Tobacco was found to be the primary cause of avoidable cancers in both sexes, but the next biggest cause in men is a lack of fresh fruit and vegetables in their diets. In women it is obesity.
“We didn’t expect to find that eating fruit and vegetables would prove to be so important in protecting men against cancer,” said lead researcher Professor Max Parkin.
The report shows that tobacco, poor diet, alcohol and obesity are the cause of a third of all cancers diagnosed annually in the UK – more than 100,000. Taking into account another 10 lifestyle and environmental factors, that number rises to 134,000.
Calculations were based on the predicted number of cases for 18 different cancers in 2010, using incidence figures from 1993 to 2007.
The researchers studied four factors within the “diet” category: too few fruit and vegetables, consumption of red and processed meat, too little fibre and too much salt, and concluded that almost 10 per cent of cancers in 2010 (29,000) may be linked to diet.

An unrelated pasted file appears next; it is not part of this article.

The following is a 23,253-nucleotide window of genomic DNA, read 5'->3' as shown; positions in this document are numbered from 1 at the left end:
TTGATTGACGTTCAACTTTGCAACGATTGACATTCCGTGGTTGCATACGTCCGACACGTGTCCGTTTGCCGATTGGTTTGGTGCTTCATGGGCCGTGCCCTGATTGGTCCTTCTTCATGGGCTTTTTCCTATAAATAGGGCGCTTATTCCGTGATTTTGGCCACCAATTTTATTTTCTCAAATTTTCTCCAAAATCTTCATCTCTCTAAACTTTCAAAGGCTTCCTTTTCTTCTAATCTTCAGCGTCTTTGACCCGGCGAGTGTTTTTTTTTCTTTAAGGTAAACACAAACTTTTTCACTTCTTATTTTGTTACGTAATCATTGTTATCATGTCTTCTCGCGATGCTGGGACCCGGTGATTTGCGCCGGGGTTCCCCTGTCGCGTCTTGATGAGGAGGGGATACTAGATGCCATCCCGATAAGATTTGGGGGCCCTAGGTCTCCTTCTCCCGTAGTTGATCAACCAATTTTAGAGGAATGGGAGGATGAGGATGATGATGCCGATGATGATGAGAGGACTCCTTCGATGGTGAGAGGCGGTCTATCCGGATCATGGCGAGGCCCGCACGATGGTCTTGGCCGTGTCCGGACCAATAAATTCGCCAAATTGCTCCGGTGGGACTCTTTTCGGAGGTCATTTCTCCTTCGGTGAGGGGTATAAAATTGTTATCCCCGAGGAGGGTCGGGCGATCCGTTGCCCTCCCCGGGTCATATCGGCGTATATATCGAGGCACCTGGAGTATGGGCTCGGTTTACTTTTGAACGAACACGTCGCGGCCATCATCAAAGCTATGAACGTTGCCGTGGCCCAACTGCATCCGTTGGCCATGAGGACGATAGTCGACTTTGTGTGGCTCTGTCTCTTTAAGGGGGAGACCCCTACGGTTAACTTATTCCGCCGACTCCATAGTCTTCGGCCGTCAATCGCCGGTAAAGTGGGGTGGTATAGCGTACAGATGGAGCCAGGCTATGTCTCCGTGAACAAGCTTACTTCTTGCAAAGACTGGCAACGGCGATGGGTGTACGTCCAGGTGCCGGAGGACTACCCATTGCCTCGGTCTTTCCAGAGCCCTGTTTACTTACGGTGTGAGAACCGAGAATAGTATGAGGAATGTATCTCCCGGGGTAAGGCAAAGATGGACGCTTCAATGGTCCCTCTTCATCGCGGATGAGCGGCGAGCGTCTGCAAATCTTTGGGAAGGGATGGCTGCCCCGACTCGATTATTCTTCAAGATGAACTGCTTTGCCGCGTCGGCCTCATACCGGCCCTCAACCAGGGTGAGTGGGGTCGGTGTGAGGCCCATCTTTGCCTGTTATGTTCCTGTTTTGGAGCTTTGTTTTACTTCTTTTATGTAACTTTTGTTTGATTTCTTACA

Dr Harpal Kumar, chief executive of Cancer Research UK, said the report showed changes in people lifestyles for the healthier could “significantly stack the odds in our favour” of not getting certain cancers.
“If there are things we can do to reduce our risk of cancer we should do as much as we possibly can,” he added.